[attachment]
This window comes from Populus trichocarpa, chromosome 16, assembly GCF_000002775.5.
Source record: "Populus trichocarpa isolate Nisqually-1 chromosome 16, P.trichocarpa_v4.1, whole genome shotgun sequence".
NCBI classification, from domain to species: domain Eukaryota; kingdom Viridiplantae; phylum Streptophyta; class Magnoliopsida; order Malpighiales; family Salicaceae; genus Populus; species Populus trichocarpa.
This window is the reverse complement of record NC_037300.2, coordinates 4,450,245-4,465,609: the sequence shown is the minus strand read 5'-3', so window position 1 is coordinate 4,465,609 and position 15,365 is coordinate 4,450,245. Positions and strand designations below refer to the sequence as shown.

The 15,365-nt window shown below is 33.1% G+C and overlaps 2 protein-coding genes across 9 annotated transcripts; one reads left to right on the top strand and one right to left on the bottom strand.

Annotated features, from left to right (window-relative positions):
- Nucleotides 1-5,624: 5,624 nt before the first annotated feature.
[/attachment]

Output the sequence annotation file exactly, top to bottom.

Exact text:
This window comes from Populus trichocarpa, chromosome 16, assembly GCF_000002775.5.
Source record: "Populus trichocarpa isolate Nisqually-1 chromosome 16, P.trichocarpa_v4.1, whole genome shotgun sequence".
NCBI classification, from domain to species: domain Eukaryota; kingdom Viridiplantae; phylum Streptophyta; class Magnoliopsida; order Malpighiales; family Salicaceae; genus Populus; species Populus trichocarpa.
This window is the reverse complement of record NC_037300.2, coordinates 4,450,245-4,465,609: the sequence shown is the minus strand read 5'-3', so window position 1 is coordinate 4,465,609 and position 15,365 is coordinate 4,450,245. Positions and strand designations below refer to the sequence as shown.

The 15,365-nt window shown below is 33.1% G+C and overlaps 2 protein-coding genes across 9 annotated transcripts; one reads left to right on the top strand and one right to left on the bottom strand.

Annotated features, from left to right (window-relative positions):
- Nucleotides 1-5,624: 5,624 nt before the first annotated feature.